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SWOT (strengths, weaknesses, opportunities, threats) analysis is a survey of the internal and external environment in which a business or other organization operates. The analysis provides information that enables organizations to allocate their resources in such a way as to develop an advantage in meeting strategic goals. SWOT analysis is an important tool in the strategic planning process, but it has limitations.
Flexible but Vague
Proponents of the SWOT approach point to its flexibility as a major benefit. The flexibility of the SWOT framework makes it applicable in numerous settings, including business, government agencies and other organizations. However, this flexibility presents a limitation as well.
The SWOT framework emphasizes the elements of strengths, weaknesses, opportunities and threats, but provides no real guidance on how individual organizations can identify these elements for themselves. Strategic planners may not have all the information needed to identify strengths and weaknesses. For example, a business may believe its marketing strategy or customer service is a strength, but top executives may be unaware of existing problems in these areas.
Opportunity or Threat?
Organizations also may have difficulty determining whether something in their external environment presents an opportunity or a threat, and the SWOT framework does not offer a way to distinguish between them. Whether something represents an opportunity or a threat may depend on subjective judgment. Environmentalism resulting from concern about climate change may represent a threat to some analysts, while others may see it as an opportunity. The line separating strengths from weaknesses or opportunities from threats is not always clear, and SWOT offers no methods for drawing such lines.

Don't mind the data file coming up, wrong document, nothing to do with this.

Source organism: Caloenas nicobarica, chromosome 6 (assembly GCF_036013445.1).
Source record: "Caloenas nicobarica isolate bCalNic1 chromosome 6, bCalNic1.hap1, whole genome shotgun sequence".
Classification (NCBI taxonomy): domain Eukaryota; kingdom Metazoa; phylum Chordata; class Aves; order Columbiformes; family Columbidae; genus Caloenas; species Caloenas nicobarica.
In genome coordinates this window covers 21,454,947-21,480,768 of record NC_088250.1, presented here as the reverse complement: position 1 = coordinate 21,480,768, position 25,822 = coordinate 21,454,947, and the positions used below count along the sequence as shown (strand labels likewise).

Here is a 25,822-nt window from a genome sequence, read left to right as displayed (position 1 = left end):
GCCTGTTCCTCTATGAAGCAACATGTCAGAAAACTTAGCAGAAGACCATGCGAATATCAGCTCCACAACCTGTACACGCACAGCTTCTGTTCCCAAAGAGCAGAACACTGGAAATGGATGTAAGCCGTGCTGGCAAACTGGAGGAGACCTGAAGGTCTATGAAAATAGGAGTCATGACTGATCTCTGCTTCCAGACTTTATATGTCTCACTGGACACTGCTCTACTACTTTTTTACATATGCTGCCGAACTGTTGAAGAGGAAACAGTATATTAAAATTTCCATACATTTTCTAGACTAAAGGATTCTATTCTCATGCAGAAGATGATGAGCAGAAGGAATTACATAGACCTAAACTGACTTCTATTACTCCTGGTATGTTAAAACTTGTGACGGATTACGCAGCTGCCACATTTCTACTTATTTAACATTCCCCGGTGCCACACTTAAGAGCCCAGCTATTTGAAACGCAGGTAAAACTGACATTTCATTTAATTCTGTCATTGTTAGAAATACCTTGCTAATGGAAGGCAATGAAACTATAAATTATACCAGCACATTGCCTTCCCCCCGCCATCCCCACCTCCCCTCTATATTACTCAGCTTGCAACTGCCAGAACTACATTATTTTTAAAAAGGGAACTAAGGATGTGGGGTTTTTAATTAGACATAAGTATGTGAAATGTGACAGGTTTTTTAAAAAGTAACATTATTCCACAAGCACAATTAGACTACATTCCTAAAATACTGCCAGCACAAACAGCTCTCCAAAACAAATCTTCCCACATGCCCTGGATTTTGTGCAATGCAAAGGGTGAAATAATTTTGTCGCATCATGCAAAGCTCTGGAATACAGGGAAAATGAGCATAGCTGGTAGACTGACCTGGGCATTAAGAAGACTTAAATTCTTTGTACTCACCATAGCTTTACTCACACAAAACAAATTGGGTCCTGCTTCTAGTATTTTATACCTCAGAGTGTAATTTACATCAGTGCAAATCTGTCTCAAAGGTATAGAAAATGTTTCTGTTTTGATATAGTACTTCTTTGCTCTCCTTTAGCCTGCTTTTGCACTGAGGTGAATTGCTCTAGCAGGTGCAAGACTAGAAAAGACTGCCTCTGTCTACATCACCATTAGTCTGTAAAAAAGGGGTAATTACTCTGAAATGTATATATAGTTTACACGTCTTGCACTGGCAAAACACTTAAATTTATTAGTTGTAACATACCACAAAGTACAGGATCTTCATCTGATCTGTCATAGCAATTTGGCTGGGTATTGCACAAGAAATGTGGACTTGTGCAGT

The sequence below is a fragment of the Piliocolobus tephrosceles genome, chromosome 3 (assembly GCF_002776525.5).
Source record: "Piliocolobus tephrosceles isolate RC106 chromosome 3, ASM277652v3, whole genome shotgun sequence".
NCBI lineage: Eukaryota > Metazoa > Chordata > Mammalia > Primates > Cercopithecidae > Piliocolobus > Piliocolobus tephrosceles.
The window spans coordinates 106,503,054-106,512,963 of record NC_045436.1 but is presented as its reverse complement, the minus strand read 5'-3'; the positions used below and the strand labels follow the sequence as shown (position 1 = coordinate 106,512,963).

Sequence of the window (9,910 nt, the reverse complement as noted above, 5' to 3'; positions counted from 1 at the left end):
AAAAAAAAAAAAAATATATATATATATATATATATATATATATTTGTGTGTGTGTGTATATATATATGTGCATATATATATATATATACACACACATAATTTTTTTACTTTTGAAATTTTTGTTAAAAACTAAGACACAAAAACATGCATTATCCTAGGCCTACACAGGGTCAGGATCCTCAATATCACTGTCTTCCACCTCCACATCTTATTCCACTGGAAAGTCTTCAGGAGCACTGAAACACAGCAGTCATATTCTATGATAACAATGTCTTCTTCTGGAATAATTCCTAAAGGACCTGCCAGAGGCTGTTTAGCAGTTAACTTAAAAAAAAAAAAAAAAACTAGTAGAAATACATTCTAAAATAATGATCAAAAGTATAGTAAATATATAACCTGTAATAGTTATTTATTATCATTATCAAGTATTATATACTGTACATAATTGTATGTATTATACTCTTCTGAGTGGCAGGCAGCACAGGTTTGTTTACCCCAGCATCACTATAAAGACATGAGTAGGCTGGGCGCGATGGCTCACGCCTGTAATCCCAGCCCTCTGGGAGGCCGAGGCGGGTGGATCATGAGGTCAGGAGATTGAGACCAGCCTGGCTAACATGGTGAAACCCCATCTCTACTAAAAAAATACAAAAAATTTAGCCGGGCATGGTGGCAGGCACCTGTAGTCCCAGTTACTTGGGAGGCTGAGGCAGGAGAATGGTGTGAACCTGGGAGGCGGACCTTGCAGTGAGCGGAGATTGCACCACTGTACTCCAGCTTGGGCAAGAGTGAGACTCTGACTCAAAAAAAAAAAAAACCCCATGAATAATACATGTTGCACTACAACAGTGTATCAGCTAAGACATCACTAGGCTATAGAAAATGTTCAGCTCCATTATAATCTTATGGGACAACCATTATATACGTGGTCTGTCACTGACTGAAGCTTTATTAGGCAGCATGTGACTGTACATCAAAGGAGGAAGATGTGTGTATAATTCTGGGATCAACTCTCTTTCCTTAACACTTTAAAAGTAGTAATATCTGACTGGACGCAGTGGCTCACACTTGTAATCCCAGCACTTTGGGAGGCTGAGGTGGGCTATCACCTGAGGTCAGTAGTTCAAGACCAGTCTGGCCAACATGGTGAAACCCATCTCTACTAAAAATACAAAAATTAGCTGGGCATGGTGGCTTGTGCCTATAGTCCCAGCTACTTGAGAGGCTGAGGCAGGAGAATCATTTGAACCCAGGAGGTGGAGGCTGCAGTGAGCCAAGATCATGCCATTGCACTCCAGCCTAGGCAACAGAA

Lack of Detail
The SWOT analysis provides a framework in which organizations can identify their internal strengths and weaknesses, as well as assess the external opportunities and threats. However, one of the problems with SWOT analysis is that it doesn't offer a way to rank each of the elements under these four headings or set priorities.
In fact, a SWOT analysis often consists of one- and two-word phrases to identify the strengths, weaknesses, opportunities and threats and includes no further details. This lack of detail is a major drawback to the SWOT framework. Further, SWOT does not require any justification for classifying something under the element in which it was classified.
Organizations can compensate for the limitations of SWOT analysis through in-depth discussion of weaknesses that focuses on transforming them into strengths. They also should try to reframe threats as opportunities. They also should aim for more detail in their SWOT analysis and weight each strength, weakness, opportunity and threat so as to rank and prioritize each element.
Quality of Data
The value of a SWOT analysis is limited by the quality of the data that goes into it. The involvement of numerous department heads, managers and employees will produce a lot of information. Some of it will be useful, but much will not. One of the problems is to sort out the relevant information from a daunting data base.
Another problem with data is that it reflects the opinions, biases and experience of the people submitting the information. They are selecting data that they think is important, and this may not coincide with the goals of management conducting the SWOT analysis. Plus, data entered into a SWOT analysis is captured at a specific point in time. The analysis does not allow for changes in this information over time, thereby giving the data a limited shelf life.
SWOT analysis is a useful management tool for assessing the current competitive environment and making decisions about where the company needs to concentrate its resources for future growth.
Shane Hall is a writer and research analyst with more than 20 years of experience. His work has appeared in "Brookings Papers on Education Policy," "Population and Development" and various Texas newspapers. Hall has a Doctor of Philosophy in political economy and is a former college instructor of economics and political science.